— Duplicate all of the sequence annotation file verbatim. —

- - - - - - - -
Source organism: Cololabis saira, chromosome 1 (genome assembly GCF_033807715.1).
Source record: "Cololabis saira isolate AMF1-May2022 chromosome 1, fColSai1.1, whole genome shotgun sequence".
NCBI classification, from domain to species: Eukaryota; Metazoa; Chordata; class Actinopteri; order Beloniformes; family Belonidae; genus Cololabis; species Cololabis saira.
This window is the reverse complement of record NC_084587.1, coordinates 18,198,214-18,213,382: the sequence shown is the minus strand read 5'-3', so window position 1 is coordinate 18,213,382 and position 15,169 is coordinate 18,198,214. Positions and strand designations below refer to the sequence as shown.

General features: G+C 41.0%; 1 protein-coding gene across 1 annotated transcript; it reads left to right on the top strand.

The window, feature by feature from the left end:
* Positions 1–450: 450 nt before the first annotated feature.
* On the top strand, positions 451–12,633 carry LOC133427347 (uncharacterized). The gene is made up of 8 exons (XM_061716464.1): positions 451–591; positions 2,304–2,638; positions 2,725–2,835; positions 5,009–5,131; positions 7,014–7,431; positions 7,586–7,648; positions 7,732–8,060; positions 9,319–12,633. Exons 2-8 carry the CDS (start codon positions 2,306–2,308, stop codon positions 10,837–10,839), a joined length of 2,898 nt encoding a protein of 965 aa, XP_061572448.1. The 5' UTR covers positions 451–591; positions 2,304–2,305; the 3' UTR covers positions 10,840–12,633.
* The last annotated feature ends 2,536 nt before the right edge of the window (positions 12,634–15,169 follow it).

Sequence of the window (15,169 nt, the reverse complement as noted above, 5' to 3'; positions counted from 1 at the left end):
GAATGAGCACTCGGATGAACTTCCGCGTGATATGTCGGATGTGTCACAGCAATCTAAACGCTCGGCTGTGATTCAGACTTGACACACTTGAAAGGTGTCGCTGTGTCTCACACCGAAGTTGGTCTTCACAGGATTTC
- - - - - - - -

Source organism: Cololabis saira, chromosome 1 (genome assembly GCF_033807715.1).
Source record: "Cololabis saira isolate AMF1-May2022 chromosome 1, fColSai1.1, whole genome shotgun sequence".
NCBI classification, from domain to species: Eukaryota; Metazoa; Chordata; class Actinopteri; order Beloniformes; family Belonidae; genus Cololabis; species Cololabis saira.
This window is the reverse complement of record NC_084587.1, coordinates 18,198,214-18,213,382: the sequence shown is the minus strand read 5'-3', so window position 1 is coordinate 18,213,382 and position 15,169 is coordinate 18,198,214. Positions and strand designations below refer to the sequence as shown.

General features: G+C 41.0%; 1 protein-coding gene across 1 annotated transcript; it reads left to right on the top strand.

The window, feature by feature from the left end:
* Positions 1–450: 450 nt before the first annotated feature.
* On the top strand, positions 451–12,633 carry LOC133427347 (uncharacterized). The gene is made up of 8 exons (XM_061716464.1): positions 451–591; positions 2,304–2,638; positions 2,725–2,835; positions 5,009–5,131; positions 7,014–7,431; positions 7,586–7,648; positions 7,732–8,060; positions 9,319–12,633. Exons 2-8 carry the CDS (start codon positions 2,306–2,308, stop codon positions 10,837–10,839), a joined length of 2,898 nt encoding a protein of 965 aa, XP_061572448.1. The 5' UTR covers positions 451–591; positions 2,304–2,305; the 3' UTR covers positions 10,840–12,633.
* The last annotated feature ends 2,536 nt before the right edge of the window (positions 12,634–15,169 follow it).

Sequence of the window (15,169 nt, the reverse complement as noted above, 5' to 3'; positions counted from 1 at the left end):
GAATGAGCACTCGGATGAACTTCCGCGTGATATGTCGGATGTGTCACAGCAATCTAAACGCTCGGCTGTGATTCAGACTTGACACACTTGAAAGGTGTCGCTGTGTCTCACACCGAAGTTGGTCTTCACAGGATTTC